Strategic Control • Control is taking measures that synchronize outcomes as closely as possible with plans • Traditionally, has been almost completely based on financial performance • Hence, top internal accounting officer became the “In Charge” official for organization control policies and procedures • What do we call the chief accounting officer of an organization? • Answer: The Controller • Financial Information was primary source • Rewarded Efficiency • Encouraged Dysfunctional Behavior
Strategic Control • Strategic Control Methods • Integrates Quantitative & Qualitative Measures • Uses Financial and Non-financial information • Customer (External) focus • Rewards based upon relative contributions to organization success • Encourages desired organizational behavior Implementing Planning Control Cycle Measuring Adjusting
1990’s thru 21st Century Traditional Strategic Control and Control Systems Should motivate people toward desired organizational behavior rather than promote dysfunctional behavior Customer Satisfaction New Product Development Rates Outcomes Quantitative & Qualitative Performance Meeting Budget Production Efficiency Inputs Quantitative Performance(Mostly Financial) What is Measured?
1990’s thru 21st Century Traditional Who is evaluated? Individuals Functions Responsibility Centers Individuals Teams (Groups) Cross-Functional People
1990’s thru 21st Century Traditional Basis of Rewards control Systems Efficiency Profits ROI Quality Innovation Creativity Overall Company Performance
1990’s thru 21st Century Traditional Focus of Contemporary Control Systems Internal Macro Environment Industry Environment Internal
Capacity Management Capacity is the potential or capability, of a set of resources to do work of some type to create value for the customer. Importance of capacity management (control) of organizations Huge initial outlays Sunk costs Inflexible Long-run costs Mostly Fixed Costs Goal of capacity management is to manage fixed costs (plant assets) in a manner that spreads costs over the largest possible volume A very difficult area of management because it involves long-range planning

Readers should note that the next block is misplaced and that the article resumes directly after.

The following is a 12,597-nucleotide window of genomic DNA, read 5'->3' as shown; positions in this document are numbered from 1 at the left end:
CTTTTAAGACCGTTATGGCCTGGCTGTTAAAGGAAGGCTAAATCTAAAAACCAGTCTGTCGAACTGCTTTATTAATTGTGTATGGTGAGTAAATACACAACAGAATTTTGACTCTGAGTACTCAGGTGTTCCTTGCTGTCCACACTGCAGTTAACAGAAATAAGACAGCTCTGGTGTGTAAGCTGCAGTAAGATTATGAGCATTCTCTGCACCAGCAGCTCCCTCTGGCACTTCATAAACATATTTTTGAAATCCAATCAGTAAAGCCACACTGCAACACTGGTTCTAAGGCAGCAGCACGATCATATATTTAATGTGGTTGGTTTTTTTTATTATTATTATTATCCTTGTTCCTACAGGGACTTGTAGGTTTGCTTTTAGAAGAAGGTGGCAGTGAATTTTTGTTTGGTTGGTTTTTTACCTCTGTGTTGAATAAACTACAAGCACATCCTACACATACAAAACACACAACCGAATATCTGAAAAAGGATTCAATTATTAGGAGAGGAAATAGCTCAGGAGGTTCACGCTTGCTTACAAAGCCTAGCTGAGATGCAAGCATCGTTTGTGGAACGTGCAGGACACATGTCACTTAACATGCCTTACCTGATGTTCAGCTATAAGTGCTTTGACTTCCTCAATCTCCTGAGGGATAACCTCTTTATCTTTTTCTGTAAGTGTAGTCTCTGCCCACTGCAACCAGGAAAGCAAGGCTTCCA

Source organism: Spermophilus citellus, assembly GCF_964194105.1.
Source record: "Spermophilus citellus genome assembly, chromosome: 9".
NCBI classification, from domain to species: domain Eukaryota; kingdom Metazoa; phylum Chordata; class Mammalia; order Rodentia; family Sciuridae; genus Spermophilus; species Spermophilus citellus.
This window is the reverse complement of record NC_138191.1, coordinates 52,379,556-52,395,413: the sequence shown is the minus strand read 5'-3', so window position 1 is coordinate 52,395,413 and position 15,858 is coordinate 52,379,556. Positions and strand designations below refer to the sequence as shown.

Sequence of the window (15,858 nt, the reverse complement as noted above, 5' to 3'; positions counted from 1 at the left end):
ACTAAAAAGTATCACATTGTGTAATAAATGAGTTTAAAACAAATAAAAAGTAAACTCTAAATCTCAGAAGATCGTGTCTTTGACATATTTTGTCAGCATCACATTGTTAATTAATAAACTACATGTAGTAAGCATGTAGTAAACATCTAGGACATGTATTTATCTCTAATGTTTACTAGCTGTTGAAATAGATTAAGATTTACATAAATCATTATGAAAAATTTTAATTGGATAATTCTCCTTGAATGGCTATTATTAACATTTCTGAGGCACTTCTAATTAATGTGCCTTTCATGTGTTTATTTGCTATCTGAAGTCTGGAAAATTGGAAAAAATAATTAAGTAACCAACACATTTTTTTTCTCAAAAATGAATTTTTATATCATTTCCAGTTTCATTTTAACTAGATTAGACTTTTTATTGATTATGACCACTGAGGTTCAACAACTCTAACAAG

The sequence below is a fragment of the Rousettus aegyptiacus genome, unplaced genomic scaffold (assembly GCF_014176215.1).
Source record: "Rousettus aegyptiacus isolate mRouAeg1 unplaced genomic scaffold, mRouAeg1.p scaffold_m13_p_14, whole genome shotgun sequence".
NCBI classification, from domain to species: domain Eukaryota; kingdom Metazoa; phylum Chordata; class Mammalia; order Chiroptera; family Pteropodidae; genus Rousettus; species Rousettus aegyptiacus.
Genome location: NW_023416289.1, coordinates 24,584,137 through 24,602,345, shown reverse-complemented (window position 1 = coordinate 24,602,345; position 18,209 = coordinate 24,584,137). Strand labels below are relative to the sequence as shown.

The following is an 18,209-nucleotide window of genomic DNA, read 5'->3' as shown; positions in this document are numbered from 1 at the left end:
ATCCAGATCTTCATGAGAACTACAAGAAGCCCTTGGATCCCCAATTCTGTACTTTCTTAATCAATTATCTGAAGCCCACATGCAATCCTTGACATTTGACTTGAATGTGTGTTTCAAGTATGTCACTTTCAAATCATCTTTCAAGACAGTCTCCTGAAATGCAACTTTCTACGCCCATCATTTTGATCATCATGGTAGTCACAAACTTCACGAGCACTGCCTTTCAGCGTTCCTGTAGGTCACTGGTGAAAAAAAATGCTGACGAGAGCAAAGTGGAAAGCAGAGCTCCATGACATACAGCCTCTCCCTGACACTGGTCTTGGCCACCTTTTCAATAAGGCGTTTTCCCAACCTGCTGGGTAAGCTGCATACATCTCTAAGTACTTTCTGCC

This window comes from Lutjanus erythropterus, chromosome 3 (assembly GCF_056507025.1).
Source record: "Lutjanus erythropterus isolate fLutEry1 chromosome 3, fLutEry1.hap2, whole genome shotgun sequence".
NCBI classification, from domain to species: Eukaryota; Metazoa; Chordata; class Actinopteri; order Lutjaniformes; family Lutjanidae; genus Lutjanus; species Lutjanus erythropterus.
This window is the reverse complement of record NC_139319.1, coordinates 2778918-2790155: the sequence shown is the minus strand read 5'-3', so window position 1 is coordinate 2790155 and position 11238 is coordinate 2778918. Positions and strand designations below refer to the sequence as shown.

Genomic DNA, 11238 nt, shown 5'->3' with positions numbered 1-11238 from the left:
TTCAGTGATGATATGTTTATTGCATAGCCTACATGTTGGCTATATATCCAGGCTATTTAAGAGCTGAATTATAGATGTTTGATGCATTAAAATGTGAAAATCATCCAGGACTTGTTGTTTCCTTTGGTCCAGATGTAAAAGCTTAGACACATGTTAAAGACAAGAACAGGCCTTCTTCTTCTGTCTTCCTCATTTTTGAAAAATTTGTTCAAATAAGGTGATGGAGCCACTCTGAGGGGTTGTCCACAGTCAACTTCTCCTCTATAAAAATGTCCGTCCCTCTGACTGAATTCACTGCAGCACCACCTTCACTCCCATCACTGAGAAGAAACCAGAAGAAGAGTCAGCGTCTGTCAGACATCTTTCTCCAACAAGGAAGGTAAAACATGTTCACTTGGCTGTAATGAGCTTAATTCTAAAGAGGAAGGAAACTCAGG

Strategic Control of Capacity • Must have right amount of capacity to produce to customer demands *If there is excess capacity fixed costs must be spread over fewer units thereby making the units cost more *If there is insufficient capacity the company must incur additional costs to generate more capacity
Company A Company B A Capacity Management Example Company A and Company B each manufacture one product that is very similar in nature. Company A recently invested in modern machinery (new technology) that reduces its manufacturing labor cost. Company B continues to be labor intensive using its older machinery. Accordingly, Company A has much more fixed factory overhead annually than Company B ($ 1,500,000 compared to $ 600,000). The respective selling price and variable costs per unit are as follows: Selling Price $20.00 $20.00 Direct Mat. $2.00 $2.00 Direct Labor $1.00 $6.00 Var. Overhead $1.00 $1.00 Required: Compute the gross margins on the product of each company. Assume an annual volume of production and sales of 100,000 units; then 200,000 units.
Solution: Fixed Cost/Unit 15.00 6.00 (100,000 Units) Company A Company B Cost: Variable Costs/Unit $4.00 $9.00 Total Cost/Unit $19.00 $15.00 Selling Price $20.00 $20.00 Total Gross Margin $100,000 $500,000 (200,000 Units) The only Change is Fixed costs per unit $7.50 $3.00 Total Gross Margin $1,700,000 $1,600,000
Cost-Volume-Profit Analysis Contribution Margin Profit Area Revenue Line Break Even Point $ Fixed Costs & Total Costs Line Loss Area Variable Cost Line Activity Level